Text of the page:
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Frequently Asked Questions

Click on questions below to learn more.

Tucson Rapid Transit or Bus Rapid Transit (BRT) is a high-capacity bus service that improves travel speed and reliability, passenger capacity, and the customer experience. Often, this is achieved by improving existing street and traffic signal infrastructure and enhancing transit stops along the selected route.

BRT provides a more cost-efficient and enhanced transit experience compared to the local transit services offered. BRT can be planned, designed, and implemented at a much lower cost than other high-capacity transit services while still offering an improved rider experience through enhanced stations, dedicated lanes, transit signal priority, and high rider capacity.

While there is no universal standard for BRT, there are common elements found in successful BRT systems such as:

  • Dedicated bus lanes: Dedicated BRT bus lanes to facilitate faster trips.
  • High-quality stations: Enhanced comfort and safety features such as better visibility, seating, lighting, level-boarding platforms, and real-time information displays.
  • Advanced fare collection: Easy off-board fare collection to speed up boarding times.
  • Signal priority: Rapid bus signal priority at intersections to increase speed and reliability.
  • High-capacity buses: Larger buses that can hold 100 to 150 passengers with multiple doors for fast entry and exit.
  • Unique branding: Unique bus and system branding to differentiate BRT from other transit services.

There are many benefits to BRT systems including transit improvements, safety, public and environmental health, and economic development. BRT systems are proven to save travel time, reduce greenhouse gas emissions, and improve traffic safety. They provide significantly faster operating speeds, greater service reliability, and increased convenience for passengers. Benefits may include:

  • Increased Safety: Dedicated BRT bus lanes increase safety by reducing the risk of collisions with other vehicles.
  • Faster and More Frequent Service: BRT is faster and provides more frequent service than traditional bus routes.
  • Improved Boarding Experience: Through enhanced rider amenities such as off-board fare collection, level-boarding platforms, and multiple-door boarding, BRT can increase speed by reducing boarding times and overall travel experience.
  • Increased Cost Efficiency: BRT reduces operational costs as vehicles make fewer stops, have increased travel speed, and can carry more passengers, ultimately reducing the number of vehicles needed.
  • Improved Connectivity to Key Destinations: BRT will provide more efficient connections to key destinations and enhance the overall transit network by creating more frequent connections to other transit routes.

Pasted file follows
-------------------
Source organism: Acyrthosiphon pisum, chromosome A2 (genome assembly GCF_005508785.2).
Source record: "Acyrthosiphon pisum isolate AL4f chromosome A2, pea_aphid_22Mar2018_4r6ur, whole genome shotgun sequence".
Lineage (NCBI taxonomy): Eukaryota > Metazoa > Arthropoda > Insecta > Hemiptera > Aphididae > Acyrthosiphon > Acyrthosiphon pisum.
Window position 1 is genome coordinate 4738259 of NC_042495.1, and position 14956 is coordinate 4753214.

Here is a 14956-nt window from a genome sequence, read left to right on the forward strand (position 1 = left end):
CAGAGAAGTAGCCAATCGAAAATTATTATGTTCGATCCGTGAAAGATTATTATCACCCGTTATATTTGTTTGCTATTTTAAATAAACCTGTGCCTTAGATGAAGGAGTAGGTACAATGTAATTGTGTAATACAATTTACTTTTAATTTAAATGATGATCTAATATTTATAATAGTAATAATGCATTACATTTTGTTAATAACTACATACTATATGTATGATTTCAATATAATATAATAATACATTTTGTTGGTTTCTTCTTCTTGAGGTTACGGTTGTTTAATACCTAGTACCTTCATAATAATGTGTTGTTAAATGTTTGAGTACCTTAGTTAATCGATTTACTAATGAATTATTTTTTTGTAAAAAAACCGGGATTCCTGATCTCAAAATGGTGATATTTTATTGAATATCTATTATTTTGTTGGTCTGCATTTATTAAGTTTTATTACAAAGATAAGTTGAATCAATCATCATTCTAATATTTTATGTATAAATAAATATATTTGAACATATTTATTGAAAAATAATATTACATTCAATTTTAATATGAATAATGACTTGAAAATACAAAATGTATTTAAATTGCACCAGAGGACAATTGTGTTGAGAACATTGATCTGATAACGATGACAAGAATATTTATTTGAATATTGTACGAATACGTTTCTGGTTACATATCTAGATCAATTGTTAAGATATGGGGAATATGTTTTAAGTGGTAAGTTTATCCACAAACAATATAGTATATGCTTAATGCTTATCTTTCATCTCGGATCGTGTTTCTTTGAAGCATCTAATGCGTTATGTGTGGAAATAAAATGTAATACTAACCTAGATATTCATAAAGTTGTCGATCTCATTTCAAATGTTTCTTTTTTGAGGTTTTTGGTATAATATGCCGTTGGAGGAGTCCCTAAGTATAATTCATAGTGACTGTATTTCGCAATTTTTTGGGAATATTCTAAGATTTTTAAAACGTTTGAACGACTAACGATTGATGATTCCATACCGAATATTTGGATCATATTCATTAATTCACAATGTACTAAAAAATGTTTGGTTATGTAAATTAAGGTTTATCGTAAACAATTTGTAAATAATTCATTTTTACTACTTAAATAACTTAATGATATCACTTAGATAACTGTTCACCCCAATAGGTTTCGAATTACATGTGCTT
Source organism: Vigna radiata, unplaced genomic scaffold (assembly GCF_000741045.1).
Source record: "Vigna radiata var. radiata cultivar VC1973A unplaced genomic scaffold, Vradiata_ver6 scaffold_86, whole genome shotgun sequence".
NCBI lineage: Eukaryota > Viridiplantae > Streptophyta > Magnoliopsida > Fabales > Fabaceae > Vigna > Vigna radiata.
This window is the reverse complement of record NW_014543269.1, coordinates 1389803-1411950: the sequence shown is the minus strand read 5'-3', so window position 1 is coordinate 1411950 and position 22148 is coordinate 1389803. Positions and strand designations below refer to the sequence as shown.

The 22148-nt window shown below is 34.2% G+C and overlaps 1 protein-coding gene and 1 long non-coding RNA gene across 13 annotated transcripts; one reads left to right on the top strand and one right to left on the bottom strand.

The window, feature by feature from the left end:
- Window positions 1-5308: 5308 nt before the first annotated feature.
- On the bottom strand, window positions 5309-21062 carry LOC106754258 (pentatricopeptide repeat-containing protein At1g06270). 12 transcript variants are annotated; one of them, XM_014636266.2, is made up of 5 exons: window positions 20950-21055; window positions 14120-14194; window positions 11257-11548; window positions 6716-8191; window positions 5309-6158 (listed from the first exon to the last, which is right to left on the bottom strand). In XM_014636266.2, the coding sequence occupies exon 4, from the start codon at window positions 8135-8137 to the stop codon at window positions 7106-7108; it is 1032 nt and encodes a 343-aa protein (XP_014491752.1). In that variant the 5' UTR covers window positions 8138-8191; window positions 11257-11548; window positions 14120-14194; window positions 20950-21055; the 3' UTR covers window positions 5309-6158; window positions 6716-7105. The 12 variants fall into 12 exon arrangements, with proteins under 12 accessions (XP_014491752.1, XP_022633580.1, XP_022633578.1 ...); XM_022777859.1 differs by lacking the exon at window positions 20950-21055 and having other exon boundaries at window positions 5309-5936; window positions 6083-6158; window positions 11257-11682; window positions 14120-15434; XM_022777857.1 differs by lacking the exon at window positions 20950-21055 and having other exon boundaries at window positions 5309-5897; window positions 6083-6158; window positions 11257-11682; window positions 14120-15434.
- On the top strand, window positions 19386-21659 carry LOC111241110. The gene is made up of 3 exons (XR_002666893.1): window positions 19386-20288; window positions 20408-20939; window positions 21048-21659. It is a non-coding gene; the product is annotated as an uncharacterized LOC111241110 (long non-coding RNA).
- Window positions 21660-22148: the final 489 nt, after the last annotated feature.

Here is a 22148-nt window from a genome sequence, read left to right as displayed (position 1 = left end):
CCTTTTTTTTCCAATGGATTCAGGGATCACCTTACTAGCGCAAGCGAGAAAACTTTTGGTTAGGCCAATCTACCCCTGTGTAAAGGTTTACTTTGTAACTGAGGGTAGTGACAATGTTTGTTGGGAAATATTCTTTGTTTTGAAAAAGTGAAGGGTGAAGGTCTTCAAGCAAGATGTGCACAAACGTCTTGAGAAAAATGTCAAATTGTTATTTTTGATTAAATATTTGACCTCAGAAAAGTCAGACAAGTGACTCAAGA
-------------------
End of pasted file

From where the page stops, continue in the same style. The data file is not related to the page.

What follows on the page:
Sun Tran Bus System:

  • Operates throughout the day
  • Travels both in the city and the greater Tucson area
  • Holds 40 passengers
  • Runs every 15 to 30 minutes

Sun Express:

  • Operates during peak or commuter hours
  • Travels from outlying areas to key destinations
  • Holds 40 to 60 passengers
  • Runs only 2 to 4 trips per day

BRT System:

  • Operates throughout the day
  • Travels on a selected corridor, typically major roads, connecting to key destinations
  • Holds 100 to 150 passengers
  • Runs every 10 minutes

BRT In Tucson

An extensive high-capacity transit study was conducted between 2017 and 2018 resulting in two potential corridors at the northern end of the city, connecting the Tohono T’adai Transit Center/Tucson Mall to the Ronstadt Transit Center in downtown Tucson.

These corridor options were:

  • Oracle Road
  • Stone Avenue

In late 2023, the City conducted community outreach and a technical analysis of the two potential corridors. The effort resulted in Stone Avenue being identified as the north segment’s Locally Preferred Alternative (LPA), which was approved by Council on January 23, 2024.

In addition, two south-segment corridor options are being evaluated to connect from downtown Tucson to Roy Laos Transit Center, and ultimately the Tucson International Airport. One of these corridors, Stone Avenue/6th Avenue was identified through the high-capacity transit study, while the other, Kino Parkway, was identified through the Tucson Norte-Sur Phase I study. The south segment corridors will be evaluated in a future phase of Tucson Rapid Transit.

In 2017, PAG's High-Capacity Transit Implementation Plan (HCTIP) identified several corridors for high-capacity transit development in the near-term based on:

  • transit route performance
  • surrounding land use
  • populations served

Tucsonans also expressed strong support for more high-capacity transit in Move Tucson, the City of Tucson’s transportation vision and master plan adopted in 2021.

Three of the alignments from the HCTIP were further refined and studied in the Equitable Transit-Oriented Development (ETOD) Strategic Plan, Tucson Norte-Sur, and the Tucson ETOD Market Assessment. These studies included a robust outreach process and based on the additional evaluation and public input, two transit route alignments from the Tohono T’adai Transit Center to the Ronstadt Transit Center were deemed ready for additional evaluation, refinement, and development.

Other alignments serving Downtown, the Laos Transit Center, and the Tucson International Airport have also been identified but require further evaluation before moving into the corridor selection process.